See: http://forum.kde.org/viewtopic.php?f=74&t=117764 The problem is that this product does not instanciate the right Translation::operator* overload. The fix consists in having a general overload for MatrixBase<> objects with meta-programming tricks to return the right type (Affine or Vector) with the right implementation more like Transform::operator*.

There are other Transform-related operations/conversions that don't work, e.g. AngleAxisd a; DiagonalMatrix<double,3> d; Affine3d T0 = d; // not ok Affine3d T1 = a * d; // ok Affine3d T2 = a * d.inverse(); // not ok Affine3d T3(a * d.inverse()); // ok (explicit conversion from Matrix3d) Affine3d T4 = a.toRotationMatrix(); // not ok I assume there are more examples. Maybe we should introduce a TransformBase from which all classes which can be converted to a Transform must inherit. Then we implement several Transform * Transform products which must return something derived from TransformBase (with a fall-back to Transform(a) * Transform(b) if no specialization is applicable). Alternatively, instead of TransformBase, introduce a transform_traits struct. That would also avoid having to avoid DiagonalBase (which should not depend on the Geometry module). I would also not limit x to be a vector in Transform * x. If it is a matrix, apply Transform to each column separately: AngleAxisd a; DiagonalMatrix<double,3> d; Matrix<double, 3, 2> m; // essentially, a pair of 3d vectors a * m; // does not work a * d * m; // ok a * (d * m); // does not work a.toRotationMatrix() * m; // ok There is a problem however, when multiplying Translation3d * Matrix3d. The latter could be interpreted as three separate vectors (resulting in 3 vectors) or a linear transformation (resulting in an affine transformation).

(In reply to comment #1) > Alternatively, instead of TransformBase, introduce a transform_traits struct. > That would also avoid having to avoid DiagonalBase (which should not depend on > the Geometry module). Sorry for the messed up last sentence. What I wanted to say is that this way DiagonalBase does not have to inherit from TransformBase (and the diagonal-traits can be defined inside the Geometry module).

Looking at this general issue again, it also seems that the documentation of Transform * MatrixBase is misleading. Among the different possibilities for the rhs, it mentions: "a linear transformation matrix of size Dim x Dim," suggesting that the lhs L should in this case be interpreted as the following affine transformation: L 0 0 1 but, that's not the case as it is interpreted as a collection of Dim column vectors of size Dim+1 completed with 1 for the homogeneous coordinate: L 1 I think that the current behavior is the only one we could do, but then the documentation is wrong, and we also have a serious discrepancy between Translation and Transform: Translation3f T; Matrix3f L; T * Affine3f(L) == Affine3f(T) * Affine3f(L) // OK T * L == T * Affine3f(L) // might look ok at a first glance, but: Affine3f(T) * L != T * L // clearly not OK I don't known how to fix this without breaking existing code, perhaps even silently. This also complicates the generalisation of Translation::operator*. IMO, the "correct" fix would be to add a Linear<> decorator and always see a MatrixBase as a collection of column vectors and never as a rotation, linear or affine transform.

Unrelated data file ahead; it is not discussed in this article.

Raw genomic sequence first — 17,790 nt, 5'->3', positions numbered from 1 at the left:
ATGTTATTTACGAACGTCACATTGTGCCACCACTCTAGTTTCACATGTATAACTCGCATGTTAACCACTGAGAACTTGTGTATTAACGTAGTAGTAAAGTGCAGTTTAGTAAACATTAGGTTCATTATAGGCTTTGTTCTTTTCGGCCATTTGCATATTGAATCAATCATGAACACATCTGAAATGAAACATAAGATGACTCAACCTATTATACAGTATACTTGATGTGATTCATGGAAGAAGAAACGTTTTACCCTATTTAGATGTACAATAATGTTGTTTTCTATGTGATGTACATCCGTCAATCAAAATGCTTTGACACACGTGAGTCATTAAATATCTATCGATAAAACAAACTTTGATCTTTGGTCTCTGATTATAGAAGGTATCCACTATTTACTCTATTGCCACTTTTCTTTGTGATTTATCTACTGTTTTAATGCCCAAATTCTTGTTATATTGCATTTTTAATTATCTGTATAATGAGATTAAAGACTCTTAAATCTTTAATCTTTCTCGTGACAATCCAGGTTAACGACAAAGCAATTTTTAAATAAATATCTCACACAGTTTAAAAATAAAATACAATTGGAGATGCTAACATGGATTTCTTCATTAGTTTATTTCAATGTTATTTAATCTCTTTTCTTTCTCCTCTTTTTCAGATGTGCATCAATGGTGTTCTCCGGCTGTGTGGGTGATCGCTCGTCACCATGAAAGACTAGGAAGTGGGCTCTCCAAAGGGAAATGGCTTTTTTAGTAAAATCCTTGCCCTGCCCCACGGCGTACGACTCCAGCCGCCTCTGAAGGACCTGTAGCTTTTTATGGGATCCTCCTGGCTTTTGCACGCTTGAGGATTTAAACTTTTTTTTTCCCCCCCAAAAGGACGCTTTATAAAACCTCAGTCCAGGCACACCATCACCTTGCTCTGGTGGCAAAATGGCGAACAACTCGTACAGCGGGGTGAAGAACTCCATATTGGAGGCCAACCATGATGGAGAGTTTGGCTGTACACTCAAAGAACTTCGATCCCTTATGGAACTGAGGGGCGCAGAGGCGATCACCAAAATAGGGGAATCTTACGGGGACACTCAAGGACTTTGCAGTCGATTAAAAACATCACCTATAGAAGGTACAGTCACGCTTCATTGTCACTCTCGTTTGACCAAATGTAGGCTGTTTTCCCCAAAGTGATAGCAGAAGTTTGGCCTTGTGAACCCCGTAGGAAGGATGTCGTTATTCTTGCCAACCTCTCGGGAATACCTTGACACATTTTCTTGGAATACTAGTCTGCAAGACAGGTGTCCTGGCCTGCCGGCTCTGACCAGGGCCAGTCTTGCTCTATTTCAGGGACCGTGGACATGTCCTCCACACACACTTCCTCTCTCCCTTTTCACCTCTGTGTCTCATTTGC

Regarding the doc issue: https://bitbucket.org/eigen/eigen/commits/969affbdd8a

Regarding comment 3: I like the idea of a Linear<> decorator (or we could add Linear, Rotation, ScaledRotation, ... modes to Transform). An idea which at least would not silently break existing code: Transform<...> * MatrixBase<...> results in a Product<Transform, Matrix> object which can only be assigned to another MatrixBase object, but not to a Transform object and also is not multipliable by another Matrix; and Transform * Transform (including Translation/Rotation/...) results in a Product<Transform, Transform> object, which can only be assigned to a transform, or multiplied by either another Transform or a Matrix. Transform<...> T1, T2, T3; // or Translation/Scaling/Rotation/... Matrix M1, M2, M3; T1 = T2 * T3; // ok, works as before T1 = T2 * M1; // compile error! T1 = T2*Affine3d(M1); // ok, M1 is interpreted as linear operator M1 = T1 * M2; // ok, M2 is interpreted as set of vectors M1 = T1 * T2; // does not compile M1 = (T1 * T2) * M2; // ok, T1 and T2 result in a Transform // which is applied to M2 M1 = T1 * (T2 * M2); // ok, same result as above M1 = T1 * (M2 * M3); // ok, M2*M3 is evaluated first, then transformed M1 = (T1 * M2) * M3; // compile error, dubious whether M2 is a // set of vectors or a linear operator M1 = Matrix(T1*M2)*M3; // ok, result of T1*M2 is interpreted as matrix M1 = (T1*M2).matrix()*M3; // same result, without explicit temporary The not compiling cases can give reasonable compile errors and we might even provide a compile time flag to temporarily switch to the old behavior (as we did with EIGEN2_SUPPORT)

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